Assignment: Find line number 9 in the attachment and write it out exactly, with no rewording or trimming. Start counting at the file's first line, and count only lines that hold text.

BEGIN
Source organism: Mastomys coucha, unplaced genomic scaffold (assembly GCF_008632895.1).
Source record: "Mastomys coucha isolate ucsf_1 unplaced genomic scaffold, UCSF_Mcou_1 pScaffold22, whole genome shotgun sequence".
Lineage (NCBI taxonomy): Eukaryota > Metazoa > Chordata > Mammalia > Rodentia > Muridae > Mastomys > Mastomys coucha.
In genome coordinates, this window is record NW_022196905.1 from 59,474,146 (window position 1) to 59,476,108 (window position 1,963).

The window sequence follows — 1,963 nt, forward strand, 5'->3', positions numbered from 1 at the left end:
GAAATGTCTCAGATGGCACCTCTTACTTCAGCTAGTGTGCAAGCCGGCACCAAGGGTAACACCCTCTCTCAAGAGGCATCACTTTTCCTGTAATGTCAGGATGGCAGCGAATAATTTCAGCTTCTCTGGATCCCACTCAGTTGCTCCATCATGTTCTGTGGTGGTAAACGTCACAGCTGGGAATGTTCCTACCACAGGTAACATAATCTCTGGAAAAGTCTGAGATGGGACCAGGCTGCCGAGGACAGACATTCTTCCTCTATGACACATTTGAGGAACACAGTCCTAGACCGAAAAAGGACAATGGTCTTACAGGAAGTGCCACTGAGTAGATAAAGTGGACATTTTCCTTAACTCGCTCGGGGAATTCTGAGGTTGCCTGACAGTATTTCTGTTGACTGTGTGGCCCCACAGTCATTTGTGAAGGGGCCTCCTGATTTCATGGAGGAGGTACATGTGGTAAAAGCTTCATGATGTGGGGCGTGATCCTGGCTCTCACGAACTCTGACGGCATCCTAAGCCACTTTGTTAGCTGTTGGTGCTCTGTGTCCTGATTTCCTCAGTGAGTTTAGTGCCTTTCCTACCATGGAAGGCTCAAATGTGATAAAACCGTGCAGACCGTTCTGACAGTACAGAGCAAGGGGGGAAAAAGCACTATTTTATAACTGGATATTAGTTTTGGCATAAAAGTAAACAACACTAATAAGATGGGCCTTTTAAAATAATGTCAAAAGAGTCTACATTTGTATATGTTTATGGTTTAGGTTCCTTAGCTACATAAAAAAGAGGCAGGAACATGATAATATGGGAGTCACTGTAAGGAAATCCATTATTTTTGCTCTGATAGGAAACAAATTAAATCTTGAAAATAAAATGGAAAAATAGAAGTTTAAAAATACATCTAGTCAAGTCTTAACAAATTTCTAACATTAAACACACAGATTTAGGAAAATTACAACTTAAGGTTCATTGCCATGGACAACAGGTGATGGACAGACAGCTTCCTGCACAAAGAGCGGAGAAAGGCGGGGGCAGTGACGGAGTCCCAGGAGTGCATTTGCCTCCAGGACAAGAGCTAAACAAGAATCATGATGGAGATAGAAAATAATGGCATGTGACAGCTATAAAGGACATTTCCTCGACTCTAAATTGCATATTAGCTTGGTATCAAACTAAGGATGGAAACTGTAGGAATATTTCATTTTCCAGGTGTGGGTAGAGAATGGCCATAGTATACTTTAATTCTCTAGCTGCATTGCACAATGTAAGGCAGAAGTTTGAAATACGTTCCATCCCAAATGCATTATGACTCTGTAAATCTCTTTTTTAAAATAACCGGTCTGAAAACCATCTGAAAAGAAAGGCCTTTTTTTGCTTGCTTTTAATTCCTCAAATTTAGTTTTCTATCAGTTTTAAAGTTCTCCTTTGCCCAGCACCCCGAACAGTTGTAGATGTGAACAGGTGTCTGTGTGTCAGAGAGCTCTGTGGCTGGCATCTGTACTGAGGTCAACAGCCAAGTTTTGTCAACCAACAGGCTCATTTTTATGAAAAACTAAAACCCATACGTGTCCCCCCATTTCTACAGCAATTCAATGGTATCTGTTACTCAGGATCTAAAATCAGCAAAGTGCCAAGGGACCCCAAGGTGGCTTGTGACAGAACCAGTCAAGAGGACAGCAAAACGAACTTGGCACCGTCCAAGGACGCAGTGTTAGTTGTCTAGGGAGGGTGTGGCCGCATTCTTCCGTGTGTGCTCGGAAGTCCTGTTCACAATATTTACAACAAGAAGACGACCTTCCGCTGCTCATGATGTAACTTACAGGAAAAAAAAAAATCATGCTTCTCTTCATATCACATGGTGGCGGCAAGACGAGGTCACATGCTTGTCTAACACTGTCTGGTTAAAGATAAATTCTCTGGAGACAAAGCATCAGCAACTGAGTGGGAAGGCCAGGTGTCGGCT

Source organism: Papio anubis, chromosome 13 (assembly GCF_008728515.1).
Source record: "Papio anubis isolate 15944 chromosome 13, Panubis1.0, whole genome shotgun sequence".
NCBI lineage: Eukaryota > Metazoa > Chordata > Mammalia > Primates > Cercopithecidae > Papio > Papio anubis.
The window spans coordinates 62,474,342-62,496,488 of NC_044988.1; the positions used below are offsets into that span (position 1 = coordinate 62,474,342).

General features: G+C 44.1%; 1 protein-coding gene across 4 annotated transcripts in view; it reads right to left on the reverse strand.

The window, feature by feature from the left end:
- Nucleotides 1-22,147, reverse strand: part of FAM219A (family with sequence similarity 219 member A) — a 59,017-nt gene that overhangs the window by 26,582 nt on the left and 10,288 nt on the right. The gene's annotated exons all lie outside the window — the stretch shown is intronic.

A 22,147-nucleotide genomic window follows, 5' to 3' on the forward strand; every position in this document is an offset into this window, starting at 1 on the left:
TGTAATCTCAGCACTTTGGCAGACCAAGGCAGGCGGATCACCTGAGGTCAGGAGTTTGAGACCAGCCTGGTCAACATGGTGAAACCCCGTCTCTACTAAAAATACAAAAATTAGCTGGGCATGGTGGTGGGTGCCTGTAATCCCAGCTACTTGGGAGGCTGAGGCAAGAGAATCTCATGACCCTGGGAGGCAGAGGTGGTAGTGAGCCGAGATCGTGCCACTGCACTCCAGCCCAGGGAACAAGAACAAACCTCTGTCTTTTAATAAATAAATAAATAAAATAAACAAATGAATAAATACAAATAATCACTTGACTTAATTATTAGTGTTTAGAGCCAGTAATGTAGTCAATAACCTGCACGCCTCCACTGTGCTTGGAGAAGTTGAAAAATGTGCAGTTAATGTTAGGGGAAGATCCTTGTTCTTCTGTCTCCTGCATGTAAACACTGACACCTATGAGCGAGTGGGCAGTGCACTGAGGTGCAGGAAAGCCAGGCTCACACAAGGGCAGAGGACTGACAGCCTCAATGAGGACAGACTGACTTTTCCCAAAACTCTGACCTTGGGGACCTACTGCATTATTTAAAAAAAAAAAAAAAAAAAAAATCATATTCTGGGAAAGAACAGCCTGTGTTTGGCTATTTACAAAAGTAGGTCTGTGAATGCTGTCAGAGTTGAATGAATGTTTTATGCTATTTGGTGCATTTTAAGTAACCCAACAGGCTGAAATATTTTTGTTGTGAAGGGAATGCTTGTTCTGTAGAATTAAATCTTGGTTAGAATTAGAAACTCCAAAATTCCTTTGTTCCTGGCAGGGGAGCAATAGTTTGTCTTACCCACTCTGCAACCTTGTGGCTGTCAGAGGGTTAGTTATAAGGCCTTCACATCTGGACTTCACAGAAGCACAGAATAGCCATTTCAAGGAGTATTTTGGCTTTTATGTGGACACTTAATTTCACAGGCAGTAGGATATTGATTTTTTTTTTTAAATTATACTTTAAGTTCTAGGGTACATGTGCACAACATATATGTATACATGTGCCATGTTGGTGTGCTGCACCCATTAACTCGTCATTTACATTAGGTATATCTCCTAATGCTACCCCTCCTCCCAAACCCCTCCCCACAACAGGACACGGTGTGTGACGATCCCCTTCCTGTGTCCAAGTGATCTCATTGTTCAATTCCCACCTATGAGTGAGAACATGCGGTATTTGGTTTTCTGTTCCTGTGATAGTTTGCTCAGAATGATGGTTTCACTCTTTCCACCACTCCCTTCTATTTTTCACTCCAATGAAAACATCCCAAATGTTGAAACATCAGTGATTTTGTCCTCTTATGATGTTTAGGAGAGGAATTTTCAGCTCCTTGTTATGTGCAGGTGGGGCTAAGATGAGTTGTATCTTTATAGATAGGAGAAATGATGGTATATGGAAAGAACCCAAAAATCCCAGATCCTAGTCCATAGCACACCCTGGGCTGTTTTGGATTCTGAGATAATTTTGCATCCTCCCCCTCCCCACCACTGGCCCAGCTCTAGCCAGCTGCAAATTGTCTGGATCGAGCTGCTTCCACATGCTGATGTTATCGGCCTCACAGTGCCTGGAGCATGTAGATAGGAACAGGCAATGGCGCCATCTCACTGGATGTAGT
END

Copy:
NCBI lineage: Eukaryota > Metazoa > Chordata > Mammalia > Primates > Cercopithecidae > Papio > Papio anubis.